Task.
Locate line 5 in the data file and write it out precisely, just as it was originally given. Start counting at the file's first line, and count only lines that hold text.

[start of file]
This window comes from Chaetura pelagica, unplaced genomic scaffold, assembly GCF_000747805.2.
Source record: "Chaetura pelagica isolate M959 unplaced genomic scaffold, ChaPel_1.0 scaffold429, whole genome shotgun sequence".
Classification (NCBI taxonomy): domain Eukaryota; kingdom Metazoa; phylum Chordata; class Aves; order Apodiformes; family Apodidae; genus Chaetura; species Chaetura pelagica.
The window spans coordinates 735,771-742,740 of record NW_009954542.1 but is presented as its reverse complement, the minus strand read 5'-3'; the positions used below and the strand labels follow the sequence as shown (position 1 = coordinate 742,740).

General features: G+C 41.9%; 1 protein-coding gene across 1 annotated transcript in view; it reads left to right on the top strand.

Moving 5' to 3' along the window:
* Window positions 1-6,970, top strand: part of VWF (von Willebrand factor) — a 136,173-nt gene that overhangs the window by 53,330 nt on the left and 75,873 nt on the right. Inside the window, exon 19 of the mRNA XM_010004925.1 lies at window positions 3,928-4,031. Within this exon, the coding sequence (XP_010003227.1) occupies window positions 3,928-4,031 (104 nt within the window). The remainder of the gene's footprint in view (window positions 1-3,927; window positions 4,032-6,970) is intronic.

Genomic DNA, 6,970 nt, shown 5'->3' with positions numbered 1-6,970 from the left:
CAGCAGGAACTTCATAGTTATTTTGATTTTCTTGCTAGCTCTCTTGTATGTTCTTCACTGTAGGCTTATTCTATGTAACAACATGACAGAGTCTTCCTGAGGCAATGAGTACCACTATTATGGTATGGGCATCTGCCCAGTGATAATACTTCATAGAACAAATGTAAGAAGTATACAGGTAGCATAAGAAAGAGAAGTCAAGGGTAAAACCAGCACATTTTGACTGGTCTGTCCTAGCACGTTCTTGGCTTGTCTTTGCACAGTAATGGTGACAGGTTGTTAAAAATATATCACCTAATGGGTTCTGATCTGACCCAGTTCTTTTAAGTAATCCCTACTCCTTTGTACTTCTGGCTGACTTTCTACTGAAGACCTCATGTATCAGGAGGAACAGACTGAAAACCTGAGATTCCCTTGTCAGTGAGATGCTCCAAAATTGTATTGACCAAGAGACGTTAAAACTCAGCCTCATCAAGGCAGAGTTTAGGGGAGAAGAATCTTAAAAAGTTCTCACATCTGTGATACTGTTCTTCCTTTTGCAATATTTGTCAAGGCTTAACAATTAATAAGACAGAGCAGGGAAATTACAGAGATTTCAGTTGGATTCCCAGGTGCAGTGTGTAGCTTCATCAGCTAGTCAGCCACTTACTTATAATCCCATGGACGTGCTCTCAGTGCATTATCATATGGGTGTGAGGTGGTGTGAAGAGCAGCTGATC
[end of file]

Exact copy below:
General features: G+C 41.9%; 1 protein-coding gene across 1 annotated transcript in view; it reads left to right on the top strand.